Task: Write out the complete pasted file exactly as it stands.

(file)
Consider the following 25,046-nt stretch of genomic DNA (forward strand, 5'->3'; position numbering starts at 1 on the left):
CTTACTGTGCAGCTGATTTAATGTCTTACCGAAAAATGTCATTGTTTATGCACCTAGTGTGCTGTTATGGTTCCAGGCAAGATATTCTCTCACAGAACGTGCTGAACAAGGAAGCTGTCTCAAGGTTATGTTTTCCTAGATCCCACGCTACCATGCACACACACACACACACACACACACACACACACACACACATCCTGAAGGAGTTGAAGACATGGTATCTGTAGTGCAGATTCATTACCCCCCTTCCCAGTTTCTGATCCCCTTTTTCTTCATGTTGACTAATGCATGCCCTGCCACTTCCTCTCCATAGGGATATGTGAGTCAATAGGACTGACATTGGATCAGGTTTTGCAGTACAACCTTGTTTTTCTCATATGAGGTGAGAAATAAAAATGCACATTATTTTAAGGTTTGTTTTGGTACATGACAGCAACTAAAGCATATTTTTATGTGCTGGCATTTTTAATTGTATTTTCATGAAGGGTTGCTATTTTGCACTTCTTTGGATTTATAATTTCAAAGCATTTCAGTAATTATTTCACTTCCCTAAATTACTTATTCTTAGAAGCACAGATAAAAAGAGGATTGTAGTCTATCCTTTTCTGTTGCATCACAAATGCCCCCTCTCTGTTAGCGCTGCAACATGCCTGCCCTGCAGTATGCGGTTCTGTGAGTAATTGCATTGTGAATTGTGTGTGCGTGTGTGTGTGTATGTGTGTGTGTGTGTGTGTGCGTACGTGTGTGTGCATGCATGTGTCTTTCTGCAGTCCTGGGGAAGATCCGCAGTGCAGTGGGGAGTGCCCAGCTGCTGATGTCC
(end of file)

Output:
Consider the following 25,046-nt stretch of genomic DNA (forward strand, 5'->3'; position numbering starts at 1 on the left):
CTTACTGTGCAGCTGATTTAATGTCTTACCGAAAAATGTCATTGTTTATGCACCTAGTGTGCTGTTATGGTTCCAGGCAAGATATTCTCTCACAGAACGTGCTGAACAAGGAAGCTGTCTCAAGGTTATGTTTTCCTAGATCCCACGCTACCATGCACACACACACACACACACACACACACACACACACACACATCCTGAAGGAGTTGAAGACATGGTATCTGTAGTGCAGATTCATTACCCCCCTTCCCAGTTTCTGATCCCCTTTTTCTTCATGTTGACTAATGCATGCCCTGCCACTTCCTCTCCATAGGGATATGTGAGTCAATAGGACTGACATTGGATCAGGTTTTGCAGTACAACCTTGTTTTTCTCATATGAGGTGAGAAATAAAAATGCACATTATTTTAAGGTTTGTTTTGGTACATGACAGCAACTAAAGCATATTTTTATGTGCTGGCATTTTTAATTGTATTTTCATGAAGGGTTGCTATTTTGCACTTCTTTGGATTTATAATTTCAAAGCATTTCAGTAATTATTTCACTTCCCTAAATTACTTATTCTTAGAAGCACAGATAAAAAGAGGATTGTAGTCTATCCTTTTCTGTTGCATCACAAATGCCCCCTCTCTGTTAGCGCTGCAACATGCCTGCCCTGCAGTATGCGGTTCTGTGAGTAATTGCATTGTGAATTGTGTGTGCGTGTGTGTGTGTATGTGTGTGTGTGTGTGTGTGCGTACGTGTGTGTGCATGCATGTGTCTTTCTGCAGTCCTGGGGAAGATCCGCAGTGCAGTGGGGAGTGCCCAGCTGCTGATGTCC